31:19Russ: So in the late 1950s another voice against communism, at least, comes forward, and that's William F. Buckley of the National Review. And I was fascinated--I didn't know any of Hayek's views about that, but Hayek was not comfortable with the National Review and Buckley, Russell Kirk, and other Conservatives. And both he and Friedman resisted and resented being called 'conservative.' Why was that? Not the same reasons, of course. But why did they resent that and why were they not comfortable with the rise of conservatism in America at the time? Guest: Actually, I think I'll answer that question in two parts. Because there was a little bit of a change in Hayek's perspective. Hayek was initially quite enthusiastic about Russell Kirk. When Russell Kirk came out with his giant book, The Conservative Mind, Hayek was fairly enthusiastic about a lot of it. He had some quibbles, but he thought that he largely shared Kirk's point of view. Fast forward a few years later and you have Hayek getting up before the Mont Pelerin Society to give his talk on "Why I Am Not a Conservative." Which you can largely read as a criticism--you can read it as a criticism of several people, but it's largely oriented against Kirk's views. So Hayek had taken a turn. I argue that you can begin to see there the rigidification of certain kinds of different perspectives in the American conservative intellectual world. People who saw themselves in the late 1940s and early 1950s largely as sharing the same kind of project, by the time you get to the late 1950s and early 1960s begin to see themselves as more oriented toward something we'd see now as libertarianism. Or more oriented toward a certain kind of traditionalism; and see their views as not being as aligned as they once thought they were. And so you see Hayek giving this lecture on "Why I Am Not a Conservative." And Hayek's concern about conservatism is that conservatism embraces the status quo. And Hayek thought the market is a progressive phenomenon. The market creates change. Somebody like Kirk--Kirk was famous for refusing to drive an automobile and wearing a cape around and living in northern Michigan in a sort of ancient house, so he very much seemed--he loved St. Andrews and old gothic buildings--he was envisioning himself as in some ways as somebody aligned with a certain kind of medieval idea, let alone with an early modern or more market society ideal. So Hayek says that being an advocate of the free market is something really different from that. That it is not an embrace of the status quo or a nostalgic valorization[?] of an old way of being. Instead it's, he thought, a certain kind of progressivism--progressivism engendered by the forces of the market itself. And Friedman very much hewed to those views. But the one thing I'd add to that is it's just fascinating to look in the 1950s at how much trouble these people had with all these different kinds of terms. Whether it's libertarian or conservative or neo-liberal or classical liberal, or Hayek used the term at one point 'Old Whig,' they had all these different words that they could conceivably use to describe themselves, but they really couldn't, the early members of the Mont Pelerin Society couldn't figure out what they actually were. They all disagreed about what they should name themselves. Russ: I think actually--it sounds kind of silly to worry about--but I think it's actually quite important. I am often called a conservative economist, and I hate that. And I always say: I'm not a conservative; I'm a classical liberal. 'Classical liberal' is a nice phrase; nobody knows what it means. You can then describe it; you can say: limited government and personal responsibility. It's not a bad forward description. But 'Old Whig' is definitely not a good term to market yourself as. And I think without a term, without a banner to rally under, it hampered them. And I think it hampers the movement today. Guest: Yeah, that's absolutely right. And I talk about this rigidification of differences over the 1950s and early 1960s. One of the reasons--it's both a reason and a symptom--that they couldn't actually figure out what it was that they all precisely agreed upon; they all felt that they shared certain kinds of loose affiliations but how they defined it really differed. And so each of these different kinds of terms signified a different orientation, subtly. At the time--and this is really different from the way the term is used today--but at the time to call yourself a 'neo-liberal' was to emphasize the ways in which your views were different from, say, 19th century Manchester liberalism. So, we've talked about some of the ways--the embrace of social insurance and so on down the line, all the ways in which you saw our government intervention potentially working to the benefit of society. That was what at the time made you 'neo-liberal.' If you called yourself 'libertarian' it had this slight anarchist undertone that worried even somebody like Friedman, who really in almost every case thought that the market was the way to go, worried that it made you sound libertine in a way that was aligned with a certain kind of fringe sensibility. So he thought that that was a marketing problem. And, as you say, a 'conservative' signifies an orientation toward the status quo, that it doesn't really conform with a lot of their views. And so you have a lot of these terms, but none of them seem quite right. Russ: My former colleague and occasional guest here, Dan Klein, likes the term 'Smith-Hayek.' It's not a good marketing term but it's very accurate, the way a lot of people-- Guest: That kind of has resonance with--Hayek wanted to call the Mont Pelerin Society the 'Acton-Tocqueville Society.' That caused all kinds of disputes over the fact that they were both European Catholics was concerning people who were thinking about marketing these ideas in the United States, for instance. I think the fact that you can't find a single term and try to associate yourself with these complex views of different individuals is telling in its own right. Russ: There's a lot of entertainment in your book as people resign, threaten to resign, don't want to go along with--it's a very academic game that we all play: If I'm going to join a club it's got to be just like me; and no club is really just like me except my club; and so it's a lonely club. And if you want to join with others you've got to compromise a little bit. Most academics aren't so good at that. That was interesting. Guest: That's right; and I think that aligns, too, with the fact that academics often are the most violent in describing their disagreements with the people who are relatively close to them. You look at the Mont Pelerin Society meetings and I think there could be a certain kind of--people who don't really look that closely into them can assume that everybody largely agreed on a lot of things, but then you actually dig into the transcript: It's almost all disagreement, these people all expressing deep enmity over relatively minor distinctions. Russ: Some of that's marketing, too, right? You are trying to create your own product. It's a complicated thing.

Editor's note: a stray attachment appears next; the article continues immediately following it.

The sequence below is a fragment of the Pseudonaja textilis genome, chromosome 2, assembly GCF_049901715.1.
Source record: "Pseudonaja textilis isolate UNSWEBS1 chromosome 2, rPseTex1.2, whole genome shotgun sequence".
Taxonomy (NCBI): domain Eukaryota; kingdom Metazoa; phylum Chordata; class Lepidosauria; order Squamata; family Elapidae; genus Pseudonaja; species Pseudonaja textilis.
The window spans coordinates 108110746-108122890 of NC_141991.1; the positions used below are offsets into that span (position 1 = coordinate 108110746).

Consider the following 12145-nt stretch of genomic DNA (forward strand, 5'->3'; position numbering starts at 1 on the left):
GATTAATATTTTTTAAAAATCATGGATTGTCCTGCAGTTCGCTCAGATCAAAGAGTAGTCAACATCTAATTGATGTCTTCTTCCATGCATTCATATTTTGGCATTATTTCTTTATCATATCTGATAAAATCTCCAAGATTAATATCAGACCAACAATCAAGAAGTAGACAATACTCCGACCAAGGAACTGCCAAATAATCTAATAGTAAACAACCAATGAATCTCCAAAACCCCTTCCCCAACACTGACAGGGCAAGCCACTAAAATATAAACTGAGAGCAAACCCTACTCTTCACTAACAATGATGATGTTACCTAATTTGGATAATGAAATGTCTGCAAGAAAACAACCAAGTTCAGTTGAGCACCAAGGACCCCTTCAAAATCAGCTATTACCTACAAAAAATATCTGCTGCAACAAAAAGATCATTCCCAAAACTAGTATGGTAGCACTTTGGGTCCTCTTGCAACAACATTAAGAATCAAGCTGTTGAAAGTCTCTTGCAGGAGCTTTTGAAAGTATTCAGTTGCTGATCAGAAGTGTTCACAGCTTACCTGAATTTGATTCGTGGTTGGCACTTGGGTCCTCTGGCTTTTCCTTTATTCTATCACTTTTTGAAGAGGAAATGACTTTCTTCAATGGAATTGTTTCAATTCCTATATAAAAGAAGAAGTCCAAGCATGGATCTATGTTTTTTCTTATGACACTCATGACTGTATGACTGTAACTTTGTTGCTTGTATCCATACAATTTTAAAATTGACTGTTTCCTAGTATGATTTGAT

38:46Russ: Let's move on to Milton Friedman, which is a big chunk of the last half of the book. You have a lot of interesting things to say about Friedman. One of the things that I was most fascinated by was your discussion of his methodology work, which I don't usually think of as being so important. It was important in certain--to my mind, justifying the Chicago School of economics, which when I think of it was applied price theory. Meaning certain basic assumptions about individuals maximizing their own self-interest, broadly defined--it can include charity, it can include altruism. It's a fairly neutral idea that the world then has empirical realities that are either consistent with those views or not. And that to me is sort of what his paper is about--his paper on methodology. But you have a different take on it. You argue that his methodological view helped advance his ideological position. Explain what you mean. Guest: Absolutely. I think it helped it in two ways. Russ: You should say what it is first. Guest: Yeah, well, I'll step back and say the first thing to understand about Friedman's methodology, the way that he represents it, is at least a little bit unique in the time. One reason is he was educated in two different places. Lots of people think of Friedman as a Chicago economist, but he spent a year at Chicago and then went and spent a year at Columbia. In Chicago it was much more oriented--it wasn't an a priori view of how you think about economics, it wasn't a notion that you just generate pure abstractions out of thin air; but at the same time it was much more theoretically inclined. It was: you start with theory and you work from there. And then he went to Columbia, which was really oriented toward empirical data collection. So, Wesley Mitchell, great institutional economist at the time, emphasized that the main duty of the economist was to assemble empirical data. And then you try to induce from that what the theory should be. So Friedman had this dual education in two very different ways of thinking about economics, and he brought them together in a sense in "The Methodology of Positive Economics." And so what he said is the economist starts with a theory, a kind of hypothesis; and then you take that hypothesis out into the world and you test it against the empirical data that you can gather that's relevant to it. And that might prove or disprove it; and you try to refine the hypothesis. And that's the way that he thought that economists should generally proceed. Now, I think this is important for a couple of reasons. One is, I see it as a kind of embedded rehabilitation of the idea of the homo-economicus--the economic person, the rational calculator. And so this was an idea, if you read the economists of the 1930s, that was deeply maligned. If anybody advocated for the free market on the basis of the idea that the individual is a kind of rational utility-maximizer, they were criticized because of some things we've already discussed in the past half hour--that it seems to contradict all kinds of behaviors in people's everyday lives; people are very conscious of the way that they and their family and friends seem altruistic, so this idea of a rational calculator seems intuitively wrong. But what Friedman said is what makes a hypothesis useful and powerful isn't whether it accords with our intuitions, but whether or not it's accurate in a predictive sense when looking at broad masses of empirical data. So his methodology I would say is an attempt to say that we don't evaluate a hypothesis of this kind on the basis of whether or not it seems right to us. We evaluate it based purely on its predictive capacities. And there he thought it was very robust. And so that's one way in which it was important. And the second was, in this emphasis on empirical data collection, if you compare an Austrian view of economics, which derives basic principles from abstract theorizing--and in the case of a purist, somebody like Mises, there's basically no empirical dimension here; you are creating elaborate theories based on your own thought alone--and you compare it to Friedman's perspective, which is very much outward-reaching, they are very different forms of argumentation. I think this gets to exactly what you were saying about Ayn Rand--why has Ayn Rand, read by so many people, intensely influential among subsets of them, but at the same time the broader influence in the social environment is more limited. And, Friedman's argument about that--he made it explicitly about Mises and about Rand--is that if you argue that you have an abstract logic that's universally true, that you can derive wholly from thoughts within your head, if other people don't believe that they share that logic, you are going to have an enormously difficult time convincing them that you are right. And Friedman said, in contrast, what I can do, my method, is I can say: Okay, we both share the same end; we share the end of the well-being of the poor; but I think that if you examine the data, I can show you that my way of organizing society will be more successful at achieving that than your way. And whether or not one buys into how Friedman read the data, Friedman was adamant that that mode of argumentation was much more likely to get somebody to rethink the views that they already hold than a mode that proceeds based on an abstract logic alone.